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Professor Mohan Sawnhey delivered product management insights to students in the Kellogg Part-Time MBA Program during an April 16 presentation to the Technology Club.

Connecting company and customer

Product management demands rigorous and varied skills, Professor Mohan Sawhney tells Technology Club

By Matt Golosinski

4/19/2007 - Kellogg School technology expert Mohan Sawhney brought his insights on product management to the Kellogg Part-Time MBA Program during an April 16 presentation to the Technology Club. His discussion took place at Wieboldt Hall on the school’s Chicago campus.

During his presentation, Sawhney, who is the McCormick Tribune Professor of Technology, defined product management and outlined the responsibilities of exemplary product managers.

“A product manager is a middle manager, usually within the marketing organization, responsible for successfully bringing new products (or services/brands) to market and ensuring the ongoing success of existing products,” said Sawhney, adding that this objective leverages all functional areas that involve the development, manufacture, sales and support of products.

A good product manager knows how to orchestrate all product-related activities and serves as the “voice of the company” to customers and the “voice of the customer” to the company, he said.

Considerable ambiguity surrounds the roles of product managers, Sawhney said, which is why he has taken steps to bring clarity to the discussion. He noted that his recent research project —which includes corporate surveys of more than 200 firms as well as detailed interviews with professionals — has involved identifying best practices in product management. Among the insights gleaned so far: The product manager must know the customers, the market and the competitive features better than anyone else in the company.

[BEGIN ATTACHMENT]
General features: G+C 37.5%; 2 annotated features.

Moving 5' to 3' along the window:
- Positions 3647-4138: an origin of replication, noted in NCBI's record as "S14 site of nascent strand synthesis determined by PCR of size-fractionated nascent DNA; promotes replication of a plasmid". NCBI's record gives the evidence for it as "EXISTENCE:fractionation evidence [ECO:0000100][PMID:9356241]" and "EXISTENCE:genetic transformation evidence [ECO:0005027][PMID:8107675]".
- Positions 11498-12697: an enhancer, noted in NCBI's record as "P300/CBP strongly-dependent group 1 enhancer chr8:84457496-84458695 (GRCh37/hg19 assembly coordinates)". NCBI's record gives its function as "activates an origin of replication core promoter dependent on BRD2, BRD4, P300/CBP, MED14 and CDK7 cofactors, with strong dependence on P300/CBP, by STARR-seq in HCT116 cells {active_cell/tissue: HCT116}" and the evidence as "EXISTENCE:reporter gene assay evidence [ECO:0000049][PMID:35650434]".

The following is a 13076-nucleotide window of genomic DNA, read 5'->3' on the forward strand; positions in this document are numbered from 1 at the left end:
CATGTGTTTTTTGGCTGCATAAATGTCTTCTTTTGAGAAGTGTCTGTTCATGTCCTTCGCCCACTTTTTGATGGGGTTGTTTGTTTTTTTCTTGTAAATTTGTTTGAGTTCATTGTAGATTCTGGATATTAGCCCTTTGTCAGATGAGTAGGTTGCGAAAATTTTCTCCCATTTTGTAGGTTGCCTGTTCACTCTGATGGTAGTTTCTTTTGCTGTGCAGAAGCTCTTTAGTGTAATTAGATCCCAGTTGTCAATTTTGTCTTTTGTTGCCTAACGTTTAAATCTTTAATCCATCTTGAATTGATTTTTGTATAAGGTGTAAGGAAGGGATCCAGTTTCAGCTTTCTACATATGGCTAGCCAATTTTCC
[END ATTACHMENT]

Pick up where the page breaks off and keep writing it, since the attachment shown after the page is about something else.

Product management has “two faces,” said Sawhney: One involves “converting the value proposition into a market offering,” while the other involves taking the offering and the value message out into the marketplace. The former is known as product development; the latter as product marketing. Each involves listening to the customer and considering how the firm’s capabilities can meet market needs.

Breaking down the product manager’s role, Sawhney identified typical responsibilities, which include product conception, development and launch. Once the product is in the market, the manager also plays a leadership role in sustaining that offering by working with colleagues to provide sales training, customer promotions, trade promotions, product updates and planning for the next version.

The success of product managers is evaluated by several metrics, Sawhney’s research indicates. These include the offering’s overall revenues and profitability. Measurements such as customer satisfaction are also important, but most firms surveyed (80 percent) did not believe this metric was central to the manager’s performance evaluation.

The knowledge domains most important for product managers, said Sawhney, include knowledge of customers, product, competitors and overall company business. Also key is an awareness of the macro business environment.

Good product managers need many competencies, said the Kellogg professor, who is also director of the Kellogg Center for Research in Technology and Innovation. Among these skills are: the ability to think strategically about the product by understanding how it fits the company’s business; the ability to define and communicate the vision, goals and value proposition of the product from the customer’s perspective; the ability to understand customer requirements and map those into produce specifications and features; and the ability to understand technology broadly and deeply to interact effectively with developers.

“Product managers also need to have personal skills, such as passion for the product, intellectual curiosity, communications and listening skills, negotiation and analytical skills, as well as selling skills,” said Sawhney.

He concluded his presentation with a comparative assessment of the companies that are most admired for their product management strengths, including Microsoft, GE, Sony and Procter & Gamble.